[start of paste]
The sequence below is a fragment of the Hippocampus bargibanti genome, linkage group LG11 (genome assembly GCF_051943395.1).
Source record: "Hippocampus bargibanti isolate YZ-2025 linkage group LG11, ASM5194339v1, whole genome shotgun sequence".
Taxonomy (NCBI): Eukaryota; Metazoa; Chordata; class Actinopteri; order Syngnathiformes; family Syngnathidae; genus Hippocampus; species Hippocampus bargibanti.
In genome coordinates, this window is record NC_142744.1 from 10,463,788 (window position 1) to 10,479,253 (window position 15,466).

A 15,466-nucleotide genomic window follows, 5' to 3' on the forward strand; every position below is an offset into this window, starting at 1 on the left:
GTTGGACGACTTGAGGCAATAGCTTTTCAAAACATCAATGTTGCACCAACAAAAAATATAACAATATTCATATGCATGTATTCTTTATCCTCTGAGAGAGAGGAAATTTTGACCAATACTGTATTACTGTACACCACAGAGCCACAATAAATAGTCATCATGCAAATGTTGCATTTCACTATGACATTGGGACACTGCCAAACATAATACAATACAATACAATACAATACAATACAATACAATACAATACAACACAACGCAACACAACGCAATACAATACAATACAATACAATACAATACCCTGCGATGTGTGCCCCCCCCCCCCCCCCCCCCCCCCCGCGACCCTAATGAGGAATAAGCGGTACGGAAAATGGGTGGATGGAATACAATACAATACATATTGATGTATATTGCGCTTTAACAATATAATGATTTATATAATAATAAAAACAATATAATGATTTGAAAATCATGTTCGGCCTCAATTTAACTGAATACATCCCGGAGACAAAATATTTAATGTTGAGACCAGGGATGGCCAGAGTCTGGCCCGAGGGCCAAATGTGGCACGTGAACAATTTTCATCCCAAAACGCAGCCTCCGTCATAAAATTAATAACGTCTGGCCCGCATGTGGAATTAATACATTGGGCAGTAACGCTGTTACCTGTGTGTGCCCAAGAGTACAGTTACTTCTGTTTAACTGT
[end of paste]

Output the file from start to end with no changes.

The sequence below is a fragment of the Hippocampus bargibanti genome, linkage group LG11 (genome assembly GCF_051943395.1).
Source record: "Hippocampus bargibanti isolate YZ-2025 linkage group LG11, ASM5194339v1, whole genome shotgun sequence".
Taxonomy (NCBI): Eukaryota; Metazoa; Chordata; class Actinopteri; order Syngnathiformes; family Syngnathidae; genus Hippocampus; species Hippocampus bargibanti.
In genome coordinates, this window is record NC_142744.1 from 10,463,788 (window position 1) to 10,479,253 (window position 15,466).

A 15,466-nucleotide genomic window follows, 5' to 3' on the forward strand; every position below is an offset into this window, starting at 1 on the left:
GTTGGACGACTTGAGGCAATAGCTTTTCAAAACATCAATGTTGCACCAACAAAAAATATAACAATATTCATATGCATGTATTCTTTATCCTCTGAGAGAGAGGAAATTTTGACCAATACTGTATTACTGTACACCACAGAGCCACAATAAATAGTCATCATGCAAATGTTGCATTTCACTATGACATTGGGACACTGCCAAACATAATACAATACAATACAATACAATACAATACAATACAATACAATACAACACAACGCAACACAACGCAATACAATACAATACAATACAATACAATACCCTGCGATGTGTGCCCCCCCCCCCCCCCCCCCCCCCCCGCGACCCTAATGAGGAATAAGCGGTACGGAAAATGGGTGGATGGAATACAATACAATACATATTGATGTATATTGCGCTTTAACAATATAATGATTTATATAATAATAAAAACAATATAATGATTTGAAAATCATGTTCGGCCTCAATTTAACTGAATACATCCCGGAGACAAAATATTTAATGTTGAGACCAGGGATGGCCAGAGTCTGGCCCGAGGGCCAAATGTGGCACGTGAACAATTTTCATCCCAAAACGCAGCCTCCGTCATAAAATTAATAACGTCTGGCCCGCATGTGGAATTAATACATTGGGCAGTAACGCTGTTACCTGTGTGTGCCCAAGAGTACAGTTACTTCTGTTTAACTGT